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S. Korea's defense chief wraps up Singapore trip highlighting efforts to curb NK threats

By Yonhap

Published : June 5, 2023 - 09:43

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Defense Minister Lee Jong-sup makes a speech during the annual Shangri-La Dialogue in Singapore last Saturday. (Yonhap) Defense Minister Lee Jong-sup makes a speech during the annual Shangri-La Dialogue in Singapore last Saturday. (Yonhap)

SINGAPORE -- South Korea's Defense Minister Lee Jong-sup on Monday concluded a four-day visit to Singapore for an annual forum, where he focused on firming up international cooperation against North Korea's evolving nuclear and missile threats.

On the margins of the three-day Shangri-La Dialogue that began Friday, Lee held back-to-back talks with his counterparts from the United States, Japan, China and others, amid renewed tensions over Pyongyang's failed yet defiant launch of a space rocket last week.

The highlight of his trip came on Saturday, when he and his US and Japanese counterparts, Lloyd Austin and Yasukazu Hamada, held a trilateral meeting in a sign that their three-way security cooperation goes beyond just rhetoric.

They agreed to build and operate a system to share North Korean missile warning data in real time within the year -- in line with an agreement made at a summit between their leaders in Cambodia last November.

Before the three-way talks, Lee and Austin held a brief meeting, where they agreed to conduct a joint probe into the wreckage of the North's rocket once the South's military salvages it. The rocket crashed into the Yellow Sea last Wednesday.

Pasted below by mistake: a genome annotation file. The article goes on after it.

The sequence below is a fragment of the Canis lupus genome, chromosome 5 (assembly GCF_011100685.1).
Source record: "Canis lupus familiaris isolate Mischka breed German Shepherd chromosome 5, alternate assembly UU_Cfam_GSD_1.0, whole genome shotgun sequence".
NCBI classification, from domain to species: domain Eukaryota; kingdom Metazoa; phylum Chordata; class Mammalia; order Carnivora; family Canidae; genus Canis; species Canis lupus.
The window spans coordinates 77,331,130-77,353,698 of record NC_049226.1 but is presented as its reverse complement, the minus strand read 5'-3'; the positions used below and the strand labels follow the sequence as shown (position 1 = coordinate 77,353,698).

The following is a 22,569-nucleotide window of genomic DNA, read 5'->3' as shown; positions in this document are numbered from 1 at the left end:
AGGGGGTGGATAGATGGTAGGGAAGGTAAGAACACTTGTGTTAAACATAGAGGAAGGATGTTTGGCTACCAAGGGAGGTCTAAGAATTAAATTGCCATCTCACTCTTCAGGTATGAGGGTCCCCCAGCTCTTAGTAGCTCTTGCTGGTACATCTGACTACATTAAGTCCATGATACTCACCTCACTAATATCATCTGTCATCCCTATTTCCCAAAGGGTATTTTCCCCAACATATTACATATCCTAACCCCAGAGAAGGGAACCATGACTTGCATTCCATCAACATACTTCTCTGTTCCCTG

During a main session of the forum on the same day, Lee made an emphatic call for "resolute and unified" international efforts against Pyongyang's military quandary, which he depicted as a "shared" security challenge that affects the "entire world."

In yet another positive sign for cooperation with Japan, Lee met bilaterally with Hamada on Sunday in the two countries' first defense ministerial meeting since November 2019.

Relations between Seoul and Tokyo have been frayed amid historical rows stemming from Japan's 1910-45 colonial rule of Korea. But they recently warmed following Seoul's decision in March to resolve a long-running dispute over Japan's wartime forced labor.

The two ministers agreed to craft measures to prevent the recurrence of a military dispute that erupted in December 2018, when a Japanese maritime patrol plane made what Seoul called a "threatening" low-altitude flight over a South Korean warship.

Lee also met with his Chinese counterpart, Li Shangfu, and called for Beijing's "constructive" role to establish peace and stability on the Korean Peninsula.

Over the weekend, Lee also met with his counterparts from the Netherlands, Canada and Germany, as well as the European Union's top diplomat for discussions on security cooperation. (Yonhap)